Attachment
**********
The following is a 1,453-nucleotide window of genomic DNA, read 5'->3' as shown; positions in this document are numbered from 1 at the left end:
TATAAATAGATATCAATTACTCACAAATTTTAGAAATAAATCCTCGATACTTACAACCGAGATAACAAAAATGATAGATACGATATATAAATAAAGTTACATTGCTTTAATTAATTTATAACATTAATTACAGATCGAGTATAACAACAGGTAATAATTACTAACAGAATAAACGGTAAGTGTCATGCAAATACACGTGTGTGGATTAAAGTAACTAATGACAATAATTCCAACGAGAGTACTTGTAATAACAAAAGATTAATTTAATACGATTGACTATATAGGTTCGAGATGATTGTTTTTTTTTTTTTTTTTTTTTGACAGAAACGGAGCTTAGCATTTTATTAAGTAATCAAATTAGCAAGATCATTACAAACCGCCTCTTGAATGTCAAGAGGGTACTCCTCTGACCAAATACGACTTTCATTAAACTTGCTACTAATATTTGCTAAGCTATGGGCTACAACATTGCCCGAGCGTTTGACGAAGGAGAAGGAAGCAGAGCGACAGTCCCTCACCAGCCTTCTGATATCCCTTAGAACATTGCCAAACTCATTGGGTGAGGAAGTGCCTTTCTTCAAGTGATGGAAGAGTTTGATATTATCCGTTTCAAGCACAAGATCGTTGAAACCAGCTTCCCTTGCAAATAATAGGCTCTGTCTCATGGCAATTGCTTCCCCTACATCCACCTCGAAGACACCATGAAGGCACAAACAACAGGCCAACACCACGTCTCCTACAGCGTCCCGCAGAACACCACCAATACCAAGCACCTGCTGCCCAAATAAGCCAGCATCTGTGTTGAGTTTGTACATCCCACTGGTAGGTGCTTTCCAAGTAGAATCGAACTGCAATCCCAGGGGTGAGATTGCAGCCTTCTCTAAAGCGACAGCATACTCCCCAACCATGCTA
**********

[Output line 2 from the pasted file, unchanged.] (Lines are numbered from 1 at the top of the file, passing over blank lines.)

TATAAATAGATATCAATTACTCACAAATTTTAGAAATAAATCCTCGATACTTACAACCGAGATAACAAAAATGATAGATACGATATATAAATAAAGTTACATTGCTTTAATTAATTTATAACATTAATTACAGATCGAGTATAACAACAGGTAATAATTACTAACAGAATAAACGGTAAGTGTCATGCAAATACACGTGTGTGGATTAAAGTAACTAATGACAATAATTCCAACGAGAGTACTTGTAATAACAAAAGATTAATTTAATACGATTGACTATATAGGTTCGAGATGATTGTTTTTTTTTTTTTTTTTTTTTGACAGAAACGGAGCTTAGCATTTTATTAAGTAATCAAATTAGCAAGATCATTACAAACCGCCTCTTGAATGTCAAGAGGGTACTCCTCTGACCAAATACGACTTTCATTAAACTTGCTACTAATATTTGCTAAGCTATGGGCTACAACATTGCCCGAGCGTTTGACGAAGGAGAAGGAAGCAGAGCGACAGTCCCTCACCAGCCTTCTGATATCCCTTAGAACATTGCCAAACTCATTGGGTGAGGAAGTGCCTTTCTTCAAGTGATGGAAGAGTTTGATATTATCCGTTTCAAGCACAAGATCGTTGAAACCAGCTTCCCTTGCAAATAATAGGCTCTGTCTCATGGCAATTGCTTCCCCTACATCCACCTCGAAGACACCATGAAGGCACAAACAACAGGCCAACACCACGTCTCCTACAGCGTCCCGCAGAACACCACCAATACCAAGCACCTGCTGCCCAAATAAGCCAGCATCTGTGTTGAGTTTGTACATCCCACTGGTAGGTGCTTTCCAAGTAGAATCGAACTGCAATCCCAGGGGTGAGATTGCAGCCTTCTCTAAAGCGACAGCATACTCCCCAACCATGCTA